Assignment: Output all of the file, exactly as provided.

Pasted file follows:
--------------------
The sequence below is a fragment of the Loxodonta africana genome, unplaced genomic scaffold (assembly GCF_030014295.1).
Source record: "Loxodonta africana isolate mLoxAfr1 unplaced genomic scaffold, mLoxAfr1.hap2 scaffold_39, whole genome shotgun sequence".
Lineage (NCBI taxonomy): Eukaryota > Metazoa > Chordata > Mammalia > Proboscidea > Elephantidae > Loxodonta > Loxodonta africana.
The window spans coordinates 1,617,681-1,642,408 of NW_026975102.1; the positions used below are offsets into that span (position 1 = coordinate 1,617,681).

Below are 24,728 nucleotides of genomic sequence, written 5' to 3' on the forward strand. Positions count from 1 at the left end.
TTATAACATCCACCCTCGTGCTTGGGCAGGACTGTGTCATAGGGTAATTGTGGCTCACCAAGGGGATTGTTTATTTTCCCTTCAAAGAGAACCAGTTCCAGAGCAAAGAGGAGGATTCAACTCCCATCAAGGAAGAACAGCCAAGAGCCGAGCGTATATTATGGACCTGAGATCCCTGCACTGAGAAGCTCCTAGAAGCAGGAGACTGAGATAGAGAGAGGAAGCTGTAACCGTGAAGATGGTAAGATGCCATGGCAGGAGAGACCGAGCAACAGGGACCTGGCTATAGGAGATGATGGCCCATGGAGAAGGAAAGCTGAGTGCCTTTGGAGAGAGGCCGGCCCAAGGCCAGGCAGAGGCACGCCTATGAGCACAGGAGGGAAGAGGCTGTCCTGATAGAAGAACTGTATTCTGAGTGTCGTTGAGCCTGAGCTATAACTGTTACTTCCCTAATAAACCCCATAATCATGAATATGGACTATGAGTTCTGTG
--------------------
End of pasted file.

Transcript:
The sequence below is a fragment of the Loxodonta africana genome, unplaced genomic scaffold (assembly GCF_030014295.1).
Source record: "Loxodonta africana isolate mLoxAfr1 unplaced genomic scaffold, mLoxAfr1.hap2 scaffold_39, whole genome shotgun sequence".
Lineage (NCBI taxonomy): Eukaryota > Metazoa > Chordata > Mammalia > Proboscidea > Elephantidae > Loxodonta > Loxodonta africana.
The window spans coordinates 1,617,681-1,642,408 of NW_026975102.1; the positions used below are offsets into that span (position 1 = coordinate 1,617,681).

Below are 24,728 nucleotides of genomic sequence, written 5' to 3' on the forward strand. Positions count from 1 at the left end.
TTATAACATCCACCCTCGTGCTTGGGCAGGACTGTGTCATAGGGTAATTGTGGCTCACCAAGGGGATTGTTTATTTTCCCTTCAAAGAGAACCAGTTCCAGAGCAAAGAGGAGGATTCAACTCCCATCAAGGAAGAACAGCCAAGAGCCGAGCGTATATTATGGACCTGAGATCCCTGCACTGAGAAGCTCCTAGAAGCAGGAGACTGAGATAGAGAGAGGAAGCTGTAACCGTGAAGATGGTAAGATGCCATGGCAGGAGAGACCGAGCAACAGGGACCTGGCTATAGGAGATGATGGCCCATGGAGAAGGAAAGCTGAGTGCCTTTGGAGAGAGGCCGGCCCAAGGCCAGGCAGAGGCACGCCTATGAGCACAGGAGGGAAGAGGCTGTCCTGATAGAAGAACTGTATTCTGAGTGTCGTTGAGCCTGAGCTATAACTGTTACTTCCCTAATAAACCCCATAATCATGAATATGGACTATGAGTTCTGTG